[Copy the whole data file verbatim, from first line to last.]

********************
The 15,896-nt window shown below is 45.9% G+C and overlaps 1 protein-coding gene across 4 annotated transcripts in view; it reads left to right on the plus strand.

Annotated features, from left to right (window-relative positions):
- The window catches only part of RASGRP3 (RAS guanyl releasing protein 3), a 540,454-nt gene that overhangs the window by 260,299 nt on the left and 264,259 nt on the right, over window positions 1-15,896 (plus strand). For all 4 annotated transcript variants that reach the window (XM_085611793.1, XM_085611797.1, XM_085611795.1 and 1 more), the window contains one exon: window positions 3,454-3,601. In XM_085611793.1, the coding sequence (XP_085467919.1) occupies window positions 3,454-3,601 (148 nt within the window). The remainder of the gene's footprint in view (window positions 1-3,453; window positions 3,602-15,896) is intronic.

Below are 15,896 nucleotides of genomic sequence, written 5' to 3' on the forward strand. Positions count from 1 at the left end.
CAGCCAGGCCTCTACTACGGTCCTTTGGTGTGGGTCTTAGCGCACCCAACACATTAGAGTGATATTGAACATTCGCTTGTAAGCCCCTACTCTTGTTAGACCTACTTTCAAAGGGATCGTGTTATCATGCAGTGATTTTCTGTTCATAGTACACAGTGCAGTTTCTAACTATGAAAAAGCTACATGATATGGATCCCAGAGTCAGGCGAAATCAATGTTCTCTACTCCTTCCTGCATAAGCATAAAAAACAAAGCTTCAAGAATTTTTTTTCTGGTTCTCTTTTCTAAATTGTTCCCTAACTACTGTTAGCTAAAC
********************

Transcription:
The 15,896-nt window shown below is 45.9% G+C and overlaps 1 protein-coding gene across 4 annotated transcripts in view; it reads left to right on the plus strand.

Annotated features, from left to right (window-relative positions):
- The window catches only part of RASGRP3 (RAS guanyl releasing protein 3), a 540,454-nt gene that overhangs the window by 260,299 nt on the left and 264,259 nt on the right, over window positions 1-15,896 (plus strand). For all 4 annotated transcript variants that reach the window (XM_085611793.1, XM_085611797.1, XM_085611795.1 and 1 more), the window contains one exon: window positions 3,454-3,601. In XM_085611793.1, the coding sequence (XP_085467919.1) occupies window positions 3,454-3,601 (148 nt within the window). The remainder of the gene's footprint in view (window positions 1-3,453; window positions 3,602-15,896) is intronic.

Below are 15,896 nucleotides of genomic sequence, written 5' to 3' on the forward strand. Positions count from 1 at the left end.
CAGCCAGGCCTCTACTACGGTCCTTTGGTGTGGGTCTTAGCGCACCCAACACATTAGAGTGATATTGAACATTCGCTTGTAAGCCCCTACTCTTGTTAGACCTACTTTCAAAGGGATCGTGTTATCATGCAGTGATTTTCTGTTCATAGTACACAGTGCAGTTTCTAACTATGAAAAAGCTACATGATATGGATCCCAGAGTCAGGCGAAATCAATGTTCTCTACTCCTTCCTGCATAAGCATAAAAAACAAAGCTTCAAGAATTTTTTTTCTGGTTCTCTTTTCTAAATTGTTCCCTAACTACTGTTAGCTAAAC